Specific experiences seem similar in our storytelling when growing up in communities that center marginalized people of color. One, in particular, the corner store, aka the mini-mart, bodega, whatever you called it, they are the one-stop shops for the local neighborhood.
Individuals can get groceries, medications, news, and it is a community gathering spot. Unfortunately, although they seem to be a staple in the communities of marginalized people of color, they lack many of the staple items our bodies need and the culturally competent doctors the community needs.
According to Feeding America, hunger and food insecurity impacts 12% of our 41 million population. Food insecurity can be seen clearer in communities across the country where marginalized people of color unknowingly live in Food Deserts.
Food Deserts are low-income tracts in which a substantial number or proportion of the population has low access to supermarkets or large grocery stores. Many corner stores lack items or large quantities of fresh fruit and vegetables but continue to have bags of chips, sodas, and processed foods, high in sodium and high in sugar.
Many providers have admitted that food deserts are “complex problems” that require continuous dialogue between patients and providers. Providers must have the cultural competency to have these conversations before making recommendations.
Fast Food: Oppression Through Poor Nutrition states that poor nutrition can lead to:
- Heart Disease and Stroke
- Lack of Focus
- Deficits in Brain Function
- Insufficient Sleep
In children, poor nutrition can show a lack of focus or other disruptions in the classroom. Hunger in children is why school meal programs are essential because, for some students, it may be their one daily meal. Currently,22 million children in America rely on school programs for breakfast and lunch.
Image By: The Barbecue Lab
With 12% of our country experiencing food insecurity, food justice should matter to everyone within the healthcare system. We cannot adequately advocate for healthy communities until we address food insecurity which looks like:
- Creating community garden programs
- Understanding adequate community transportation
- Understanding, not all grocery storesare NOT the same or benefit every individual community. Farmers Markets > Grocery Stores (farmers markets more affordable than grocery stores)
- Have more health care professionals speaking out about food deserts and food insecurity.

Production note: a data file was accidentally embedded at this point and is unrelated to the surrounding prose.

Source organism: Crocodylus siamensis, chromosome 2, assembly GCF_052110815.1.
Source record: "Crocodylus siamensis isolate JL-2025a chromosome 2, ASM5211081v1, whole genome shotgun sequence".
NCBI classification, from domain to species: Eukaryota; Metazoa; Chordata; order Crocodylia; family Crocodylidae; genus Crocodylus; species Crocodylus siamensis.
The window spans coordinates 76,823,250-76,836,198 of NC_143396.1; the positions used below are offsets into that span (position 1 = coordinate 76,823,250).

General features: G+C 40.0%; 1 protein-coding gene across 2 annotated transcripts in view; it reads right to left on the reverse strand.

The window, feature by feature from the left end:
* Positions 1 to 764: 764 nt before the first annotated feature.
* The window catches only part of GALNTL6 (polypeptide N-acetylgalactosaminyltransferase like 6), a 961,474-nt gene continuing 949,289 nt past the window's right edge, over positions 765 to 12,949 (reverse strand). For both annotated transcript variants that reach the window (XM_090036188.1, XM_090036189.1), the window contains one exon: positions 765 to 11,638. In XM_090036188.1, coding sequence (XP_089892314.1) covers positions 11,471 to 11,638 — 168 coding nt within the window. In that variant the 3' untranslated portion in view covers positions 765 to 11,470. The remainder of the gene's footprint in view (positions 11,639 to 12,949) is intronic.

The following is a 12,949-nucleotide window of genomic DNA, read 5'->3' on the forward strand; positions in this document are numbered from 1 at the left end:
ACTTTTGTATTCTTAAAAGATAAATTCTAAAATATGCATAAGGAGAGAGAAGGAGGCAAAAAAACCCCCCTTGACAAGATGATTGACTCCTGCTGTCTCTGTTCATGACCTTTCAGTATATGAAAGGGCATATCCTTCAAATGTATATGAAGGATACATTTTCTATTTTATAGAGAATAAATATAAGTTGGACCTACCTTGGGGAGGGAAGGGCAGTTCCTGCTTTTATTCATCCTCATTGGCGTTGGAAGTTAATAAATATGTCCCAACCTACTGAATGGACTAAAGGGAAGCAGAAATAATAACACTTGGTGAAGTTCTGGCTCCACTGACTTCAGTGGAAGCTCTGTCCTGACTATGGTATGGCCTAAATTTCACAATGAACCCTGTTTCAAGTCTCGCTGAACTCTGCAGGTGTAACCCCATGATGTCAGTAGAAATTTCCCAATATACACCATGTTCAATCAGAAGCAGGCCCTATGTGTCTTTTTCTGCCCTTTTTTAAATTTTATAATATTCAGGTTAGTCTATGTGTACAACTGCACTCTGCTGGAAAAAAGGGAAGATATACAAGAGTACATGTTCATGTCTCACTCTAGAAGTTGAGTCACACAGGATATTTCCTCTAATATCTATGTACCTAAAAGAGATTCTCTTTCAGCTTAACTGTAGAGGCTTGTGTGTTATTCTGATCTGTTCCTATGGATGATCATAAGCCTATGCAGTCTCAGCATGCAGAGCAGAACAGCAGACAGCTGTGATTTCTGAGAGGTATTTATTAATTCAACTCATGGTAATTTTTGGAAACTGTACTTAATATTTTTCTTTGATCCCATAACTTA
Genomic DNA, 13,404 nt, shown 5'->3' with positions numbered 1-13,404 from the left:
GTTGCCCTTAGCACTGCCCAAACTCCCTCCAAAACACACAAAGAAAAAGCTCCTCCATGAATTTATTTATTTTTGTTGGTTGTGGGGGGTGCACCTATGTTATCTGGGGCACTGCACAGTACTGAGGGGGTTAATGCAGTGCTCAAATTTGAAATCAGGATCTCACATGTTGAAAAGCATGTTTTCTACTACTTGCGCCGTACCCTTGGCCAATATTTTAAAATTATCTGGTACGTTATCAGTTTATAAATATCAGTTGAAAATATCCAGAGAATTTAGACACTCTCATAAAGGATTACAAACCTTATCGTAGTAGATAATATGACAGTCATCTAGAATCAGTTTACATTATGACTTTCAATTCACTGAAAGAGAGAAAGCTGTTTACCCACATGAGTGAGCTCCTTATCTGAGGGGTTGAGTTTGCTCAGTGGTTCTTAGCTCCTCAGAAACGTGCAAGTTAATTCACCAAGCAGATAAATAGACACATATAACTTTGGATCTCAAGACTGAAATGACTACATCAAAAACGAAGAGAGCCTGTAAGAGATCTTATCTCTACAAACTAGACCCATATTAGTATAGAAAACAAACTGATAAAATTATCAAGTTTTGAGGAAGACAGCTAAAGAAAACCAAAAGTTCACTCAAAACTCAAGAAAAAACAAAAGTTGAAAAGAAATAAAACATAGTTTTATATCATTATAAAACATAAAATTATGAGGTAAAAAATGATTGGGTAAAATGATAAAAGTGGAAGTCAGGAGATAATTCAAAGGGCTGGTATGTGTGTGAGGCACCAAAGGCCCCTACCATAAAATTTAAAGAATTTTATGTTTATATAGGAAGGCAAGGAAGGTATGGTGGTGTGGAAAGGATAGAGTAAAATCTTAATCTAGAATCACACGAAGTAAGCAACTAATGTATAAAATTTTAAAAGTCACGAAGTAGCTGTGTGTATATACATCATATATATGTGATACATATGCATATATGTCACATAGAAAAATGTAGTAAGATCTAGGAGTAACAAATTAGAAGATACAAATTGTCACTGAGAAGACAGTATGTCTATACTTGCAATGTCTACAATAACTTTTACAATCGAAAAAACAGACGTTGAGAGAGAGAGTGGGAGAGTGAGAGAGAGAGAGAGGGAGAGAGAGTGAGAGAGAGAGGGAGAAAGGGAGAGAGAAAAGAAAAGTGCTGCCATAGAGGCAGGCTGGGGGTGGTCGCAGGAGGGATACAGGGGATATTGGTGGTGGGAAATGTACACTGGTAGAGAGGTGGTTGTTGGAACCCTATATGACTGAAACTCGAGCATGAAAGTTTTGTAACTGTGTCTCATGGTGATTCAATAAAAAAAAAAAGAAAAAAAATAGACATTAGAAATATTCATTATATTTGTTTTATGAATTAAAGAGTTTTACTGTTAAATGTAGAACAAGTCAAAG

- Check out State Anti-Hunger Organization Lists to see what your state is doing to end hunger:
We also encourage you to continue asking questions and expressing concerns when engaging with your provider. Questions such as those below can start the conversation:
- Do you understand what a Food Desert is and how it impacts my choices?
- How can I supplement my diet with what is in my surrounding area?
- Are you aware of any programs (i.e., community gardens, transportation) in that I am eligible to participate?
- What other health concerns are you finding based on my diet? Do we have a plan to address them?
- Do you understand the cultural significance of the foods I eat?
These questions allow open dialogue and a collaborative approach between the patient and physician when approaching nutrition. In addition, during the summer of 2022, HUED will be launching its E-learning pilot course centering on cultural competency. This program will equip care seekers and providers with the information needed to understand how these health detriments impact us individually and as a community.
Subscribe to the HUED newsletter to stay up to date about the launch of our e-learning platforms.
Achieving food equity is a system issue that requires change beyond community effort. Finding a provider that understands this health detriment can help open a dialogue about nutrition.
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Site content is provided for informational purposes only and is not intended to be a substitute for professional medical advice, diagnosis, or treatment.